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Thursday, January 23, 2014

Luck versus Skill

This is Steven Petrick posting.

Luck is one of those things that it is almost impossible to factor into a game (much less real life). A long time ago there was an Avalon Hill board game based on the "Battle of the Bulge," and basically titled that. The "Combat Results Table" for that game included a result of "engaged." Engaged meant that the units you just used to attack with, and the enemy units you attacked, remained adjacent to each other, the defender had to attack (on his subsequent turn), and could bring up reinforcements to do so.

In one particular game I saw an opportunity to stage a limited counterattack against the Germans, delaying their advance on Bastogne.

Seemed like a good idea at the time.

The result was a series of "engaged" results. Not good.

The German player on his turn saw this as an opportunity and brought up reinforcements to launch his own counterattacks, but also use the situation to move around the flanks of my counterattack, which were more "screening" forces than real defenses, his goal being to crush my attack annihilating the formations I was using and thereby leaving me fewer forces to try to reestablish a defensive line.

Seemed like a good idea at the time. I mean if I had been him, I would pretty much have done the same thing.

The result was a series of "engaged" results.

Now I was in a quandary. The obvious thing to do was use the engaged results to "abandon" my forward units and use my newly arrived reinforcements to establish a new line closer to Bastogne.

I could not do it, and in my own turn initiated a series of counterattacks designed principally to break my forward units out of the mess, essentially a replay of my original plan (delay the German advance) although with the reinforcements a little more ambitious (the German attacks had left me with a few "flanks" to hit, with the potential that those German units would be destroyed if forced to retreat).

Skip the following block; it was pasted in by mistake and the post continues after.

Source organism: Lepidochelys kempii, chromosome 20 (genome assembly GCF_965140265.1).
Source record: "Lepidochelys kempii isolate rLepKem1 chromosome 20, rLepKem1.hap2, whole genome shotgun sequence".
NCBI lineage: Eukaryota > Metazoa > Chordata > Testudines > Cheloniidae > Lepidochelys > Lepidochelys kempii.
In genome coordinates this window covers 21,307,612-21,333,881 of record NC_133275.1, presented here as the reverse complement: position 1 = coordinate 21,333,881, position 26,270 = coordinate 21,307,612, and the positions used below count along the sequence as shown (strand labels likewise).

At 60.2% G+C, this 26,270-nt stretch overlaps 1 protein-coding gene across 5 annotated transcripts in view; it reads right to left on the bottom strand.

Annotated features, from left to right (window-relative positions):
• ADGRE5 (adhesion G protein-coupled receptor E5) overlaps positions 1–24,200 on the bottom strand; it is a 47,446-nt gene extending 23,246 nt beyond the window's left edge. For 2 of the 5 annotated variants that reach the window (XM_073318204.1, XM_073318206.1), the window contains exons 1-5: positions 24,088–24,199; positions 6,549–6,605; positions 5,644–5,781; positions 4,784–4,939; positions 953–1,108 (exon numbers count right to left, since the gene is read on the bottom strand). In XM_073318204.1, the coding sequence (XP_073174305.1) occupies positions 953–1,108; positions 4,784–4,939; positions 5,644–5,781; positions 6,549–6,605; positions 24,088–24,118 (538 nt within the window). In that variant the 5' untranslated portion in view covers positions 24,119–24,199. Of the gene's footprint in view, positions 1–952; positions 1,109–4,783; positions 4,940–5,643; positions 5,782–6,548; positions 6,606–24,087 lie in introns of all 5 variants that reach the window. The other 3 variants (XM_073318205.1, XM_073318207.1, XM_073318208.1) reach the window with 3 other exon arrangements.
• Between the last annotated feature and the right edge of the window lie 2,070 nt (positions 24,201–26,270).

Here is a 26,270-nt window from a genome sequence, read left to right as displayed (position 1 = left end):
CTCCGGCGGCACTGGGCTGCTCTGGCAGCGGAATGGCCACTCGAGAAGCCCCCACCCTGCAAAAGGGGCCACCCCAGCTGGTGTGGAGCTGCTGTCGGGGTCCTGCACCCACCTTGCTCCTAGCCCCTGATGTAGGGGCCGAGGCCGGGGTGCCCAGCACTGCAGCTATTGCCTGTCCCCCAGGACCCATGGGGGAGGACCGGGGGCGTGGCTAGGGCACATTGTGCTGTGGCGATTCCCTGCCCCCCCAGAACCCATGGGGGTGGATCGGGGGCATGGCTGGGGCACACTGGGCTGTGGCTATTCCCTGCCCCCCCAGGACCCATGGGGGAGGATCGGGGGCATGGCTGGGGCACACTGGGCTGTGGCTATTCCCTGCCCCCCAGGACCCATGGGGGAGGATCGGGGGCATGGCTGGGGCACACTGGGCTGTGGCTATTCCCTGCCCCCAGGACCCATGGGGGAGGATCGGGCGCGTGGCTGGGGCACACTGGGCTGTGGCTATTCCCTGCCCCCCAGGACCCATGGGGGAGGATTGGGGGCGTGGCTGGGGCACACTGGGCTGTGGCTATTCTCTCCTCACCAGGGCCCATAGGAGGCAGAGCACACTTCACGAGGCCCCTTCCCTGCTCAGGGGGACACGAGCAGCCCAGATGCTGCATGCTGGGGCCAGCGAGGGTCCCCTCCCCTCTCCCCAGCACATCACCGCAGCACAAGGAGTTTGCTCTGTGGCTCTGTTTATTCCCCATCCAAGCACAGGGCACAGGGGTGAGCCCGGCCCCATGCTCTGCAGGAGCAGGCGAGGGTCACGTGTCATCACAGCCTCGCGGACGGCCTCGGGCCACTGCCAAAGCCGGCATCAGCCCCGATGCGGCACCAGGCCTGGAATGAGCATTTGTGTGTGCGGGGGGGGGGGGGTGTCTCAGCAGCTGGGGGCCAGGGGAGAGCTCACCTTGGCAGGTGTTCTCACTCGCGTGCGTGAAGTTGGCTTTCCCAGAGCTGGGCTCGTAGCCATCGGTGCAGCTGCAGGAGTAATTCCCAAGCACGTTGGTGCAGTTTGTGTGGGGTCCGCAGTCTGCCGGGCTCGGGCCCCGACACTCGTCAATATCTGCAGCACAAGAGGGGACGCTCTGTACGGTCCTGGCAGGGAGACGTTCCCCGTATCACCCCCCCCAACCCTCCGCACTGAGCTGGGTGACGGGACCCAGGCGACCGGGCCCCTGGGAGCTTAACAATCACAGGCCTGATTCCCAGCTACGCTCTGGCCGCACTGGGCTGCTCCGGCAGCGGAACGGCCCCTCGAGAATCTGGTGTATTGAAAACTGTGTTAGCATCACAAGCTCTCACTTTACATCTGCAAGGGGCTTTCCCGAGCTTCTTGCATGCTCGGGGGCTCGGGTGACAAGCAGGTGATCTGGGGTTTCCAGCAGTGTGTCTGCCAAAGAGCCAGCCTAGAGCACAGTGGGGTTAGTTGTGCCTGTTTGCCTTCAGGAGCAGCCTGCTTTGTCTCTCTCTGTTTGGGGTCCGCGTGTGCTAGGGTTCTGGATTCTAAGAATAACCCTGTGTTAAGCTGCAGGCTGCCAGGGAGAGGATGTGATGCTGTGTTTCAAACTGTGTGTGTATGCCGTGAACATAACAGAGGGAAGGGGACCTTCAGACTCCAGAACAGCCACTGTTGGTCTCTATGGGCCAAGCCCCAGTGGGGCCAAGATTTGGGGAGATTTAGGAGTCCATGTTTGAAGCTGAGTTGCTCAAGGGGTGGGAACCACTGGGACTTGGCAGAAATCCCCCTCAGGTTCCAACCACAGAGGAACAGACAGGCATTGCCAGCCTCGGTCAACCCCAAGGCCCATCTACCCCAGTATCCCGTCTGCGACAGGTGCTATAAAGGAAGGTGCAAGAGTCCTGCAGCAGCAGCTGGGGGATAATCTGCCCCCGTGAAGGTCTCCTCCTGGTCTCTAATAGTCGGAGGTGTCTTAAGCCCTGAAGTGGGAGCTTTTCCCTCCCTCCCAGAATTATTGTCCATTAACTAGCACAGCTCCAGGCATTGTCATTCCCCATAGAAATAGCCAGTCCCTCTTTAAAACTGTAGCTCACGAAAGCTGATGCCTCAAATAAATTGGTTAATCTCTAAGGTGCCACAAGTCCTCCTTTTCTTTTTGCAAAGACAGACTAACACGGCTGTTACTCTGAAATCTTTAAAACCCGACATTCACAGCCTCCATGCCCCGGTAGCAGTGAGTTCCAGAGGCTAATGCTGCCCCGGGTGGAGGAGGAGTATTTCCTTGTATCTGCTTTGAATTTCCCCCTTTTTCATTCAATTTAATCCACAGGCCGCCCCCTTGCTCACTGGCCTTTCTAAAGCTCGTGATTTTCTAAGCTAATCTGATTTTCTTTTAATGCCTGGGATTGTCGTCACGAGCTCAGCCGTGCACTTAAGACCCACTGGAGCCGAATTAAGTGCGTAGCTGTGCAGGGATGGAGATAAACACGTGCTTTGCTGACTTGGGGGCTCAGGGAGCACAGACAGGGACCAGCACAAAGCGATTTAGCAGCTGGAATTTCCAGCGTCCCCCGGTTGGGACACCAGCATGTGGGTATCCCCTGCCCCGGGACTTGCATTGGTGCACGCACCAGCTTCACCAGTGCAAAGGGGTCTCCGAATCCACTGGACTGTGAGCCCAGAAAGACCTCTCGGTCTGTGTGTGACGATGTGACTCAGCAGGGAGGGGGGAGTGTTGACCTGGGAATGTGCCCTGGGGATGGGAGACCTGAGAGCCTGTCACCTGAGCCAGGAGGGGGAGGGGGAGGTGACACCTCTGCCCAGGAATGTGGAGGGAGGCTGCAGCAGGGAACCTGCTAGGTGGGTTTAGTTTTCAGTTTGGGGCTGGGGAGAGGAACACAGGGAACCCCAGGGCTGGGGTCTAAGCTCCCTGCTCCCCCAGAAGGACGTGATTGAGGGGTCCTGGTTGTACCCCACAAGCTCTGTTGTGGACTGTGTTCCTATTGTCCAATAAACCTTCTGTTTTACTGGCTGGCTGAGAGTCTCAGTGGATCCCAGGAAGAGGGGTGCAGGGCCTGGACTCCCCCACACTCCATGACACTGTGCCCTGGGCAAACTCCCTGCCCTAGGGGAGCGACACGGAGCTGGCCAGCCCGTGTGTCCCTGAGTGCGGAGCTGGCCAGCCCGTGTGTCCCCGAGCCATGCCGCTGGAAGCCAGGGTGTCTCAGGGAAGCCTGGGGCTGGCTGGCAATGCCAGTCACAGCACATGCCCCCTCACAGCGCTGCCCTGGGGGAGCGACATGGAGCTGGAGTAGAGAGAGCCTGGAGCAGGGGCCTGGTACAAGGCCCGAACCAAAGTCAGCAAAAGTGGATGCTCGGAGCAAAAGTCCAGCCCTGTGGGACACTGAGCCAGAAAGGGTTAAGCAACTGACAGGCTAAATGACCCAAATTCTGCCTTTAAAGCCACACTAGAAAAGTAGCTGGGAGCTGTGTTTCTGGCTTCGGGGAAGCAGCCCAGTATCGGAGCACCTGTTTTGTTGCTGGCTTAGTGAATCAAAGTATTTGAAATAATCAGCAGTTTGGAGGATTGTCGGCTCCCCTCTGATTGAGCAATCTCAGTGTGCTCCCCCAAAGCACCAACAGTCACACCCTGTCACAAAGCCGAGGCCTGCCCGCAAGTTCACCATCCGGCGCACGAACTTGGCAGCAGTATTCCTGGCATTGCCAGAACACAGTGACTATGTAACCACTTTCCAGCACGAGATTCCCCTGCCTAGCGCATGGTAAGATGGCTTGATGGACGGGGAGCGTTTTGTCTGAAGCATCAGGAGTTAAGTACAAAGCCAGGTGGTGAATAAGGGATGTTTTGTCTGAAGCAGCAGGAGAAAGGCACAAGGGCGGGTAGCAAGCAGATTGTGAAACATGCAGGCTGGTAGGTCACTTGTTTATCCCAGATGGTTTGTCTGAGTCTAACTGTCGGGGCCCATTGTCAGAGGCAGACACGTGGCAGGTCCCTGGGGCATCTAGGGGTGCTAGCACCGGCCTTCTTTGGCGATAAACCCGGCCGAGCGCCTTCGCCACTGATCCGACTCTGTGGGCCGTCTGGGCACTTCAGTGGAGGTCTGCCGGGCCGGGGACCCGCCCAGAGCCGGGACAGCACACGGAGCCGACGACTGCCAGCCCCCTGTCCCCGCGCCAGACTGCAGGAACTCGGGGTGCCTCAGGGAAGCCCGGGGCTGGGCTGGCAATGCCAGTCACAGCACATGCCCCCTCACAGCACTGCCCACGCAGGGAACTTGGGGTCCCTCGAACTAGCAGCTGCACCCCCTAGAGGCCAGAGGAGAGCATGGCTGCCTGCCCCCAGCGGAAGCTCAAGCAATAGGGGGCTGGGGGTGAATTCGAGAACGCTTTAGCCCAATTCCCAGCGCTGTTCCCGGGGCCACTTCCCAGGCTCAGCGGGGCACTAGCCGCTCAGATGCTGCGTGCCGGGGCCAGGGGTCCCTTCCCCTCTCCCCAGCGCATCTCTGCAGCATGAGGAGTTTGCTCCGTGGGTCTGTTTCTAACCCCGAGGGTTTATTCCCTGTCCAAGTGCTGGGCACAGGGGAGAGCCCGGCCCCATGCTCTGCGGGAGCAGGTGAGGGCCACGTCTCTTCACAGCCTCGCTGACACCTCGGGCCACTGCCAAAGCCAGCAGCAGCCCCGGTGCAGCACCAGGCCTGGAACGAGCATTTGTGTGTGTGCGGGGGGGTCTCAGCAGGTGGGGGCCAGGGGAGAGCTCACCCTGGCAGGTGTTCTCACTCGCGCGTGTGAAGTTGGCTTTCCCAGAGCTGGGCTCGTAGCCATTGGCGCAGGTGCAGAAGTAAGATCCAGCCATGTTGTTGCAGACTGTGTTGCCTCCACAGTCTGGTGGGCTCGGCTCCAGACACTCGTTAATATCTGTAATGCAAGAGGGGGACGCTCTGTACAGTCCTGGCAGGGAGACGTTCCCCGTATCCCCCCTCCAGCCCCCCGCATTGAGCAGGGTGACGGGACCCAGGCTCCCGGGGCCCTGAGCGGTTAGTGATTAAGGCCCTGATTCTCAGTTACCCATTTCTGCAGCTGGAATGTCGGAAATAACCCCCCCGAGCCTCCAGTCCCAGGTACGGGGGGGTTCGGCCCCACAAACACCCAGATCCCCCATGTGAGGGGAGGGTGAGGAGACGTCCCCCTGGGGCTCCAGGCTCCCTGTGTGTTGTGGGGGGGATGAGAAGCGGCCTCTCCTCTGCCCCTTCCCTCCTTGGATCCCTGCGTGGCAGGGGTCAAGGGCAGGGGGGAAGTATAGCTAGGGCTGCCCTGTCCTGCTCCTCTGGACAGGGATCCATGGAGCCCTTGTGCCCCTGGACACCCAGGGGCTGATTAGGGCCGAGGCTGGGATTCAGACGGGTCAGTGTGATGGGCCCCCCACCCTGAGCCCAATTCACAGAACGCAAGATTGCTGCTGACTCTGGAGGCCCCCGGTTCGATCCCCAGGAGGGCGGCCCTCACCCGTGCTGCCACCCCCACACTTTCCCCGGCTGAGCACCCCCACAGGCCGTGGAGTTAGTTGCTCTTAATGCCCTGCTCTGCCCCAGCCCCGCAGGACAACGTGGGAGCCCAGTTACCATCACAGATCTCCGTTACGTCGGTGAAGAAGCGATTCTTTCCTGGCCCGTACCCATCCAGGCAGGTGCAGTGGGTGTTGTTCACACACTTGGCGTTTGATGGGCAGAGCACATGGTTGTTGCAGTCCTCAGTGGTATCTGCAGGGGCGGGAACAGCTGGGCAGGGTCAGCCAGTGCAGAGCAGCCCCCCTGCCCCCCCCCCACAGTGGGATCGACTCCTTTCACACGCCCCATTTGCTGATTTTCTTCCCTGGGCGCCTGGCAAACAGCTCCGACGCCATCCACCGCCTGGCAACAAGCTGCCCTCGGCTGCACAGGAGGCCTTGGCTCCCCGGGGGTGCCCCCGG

The result was a series of "engaged" results.

The Germans saw the situation as a potential for a big bag, and diverted more forces to the sector to initiate a new series of attacks, finding exposed flanks now on my side that they could exploit for a "American unit is destroyed if forced to retreat" result.

Once again, yes, you guessed it, a series of "engaged" results.

From one standpoint, my limited counterattack had so far been an outstanding success. The German advance was being held up (I was achieving the delay I had originally set out to gain, in spades). However, the whole situation was precariously balanced on a knife's edge. Most of my available combat power was now tied up in this battle, and the rest of my forces were inadequate to the task of holding the Germans elsewhere.

Again I was faced with the choice of abandoning the bulk of my troops in the "engaged" results and trying to cobble together a line from the scraps that remained, or finding troops to press into the battle once more.

This is where luck came in because I chose once again not to abandon my troops but to once more initiate a series of counterattacks in an effort to break them out. The luck was that in this turn I rolled very well and virtually any German unit that could be destroyed (as a result of being unable to retreat) was destroyed. German losses were, not to put too fine a point on it, devastating.

However, I looked on the situation from that point as "I have burned all of the good luck I can expect to have in this game" and became very cautious afterward.

Strangely, this view proved prescient, in that the massive depleted German forces actually did succeed in driving my forces back to the Meuse River, but were too weak to go any further (the Germans rolled well from that point, forcing my forces to retreat, but as I did not risk any counterattacks, they were unable to create any situation where if an American unit had to retreat, it would be destroyed).

To this day I still believe my original intent (the limited counterattack to delay the Germans) was valid, but I have come to believe that I seriously over committed to the action and risked everything. If I had rolled another series of engages, or if the Germans had not rolled that second series of engages, I would have "lost the Battle of the Bulge." Luck won that particular game, not skill.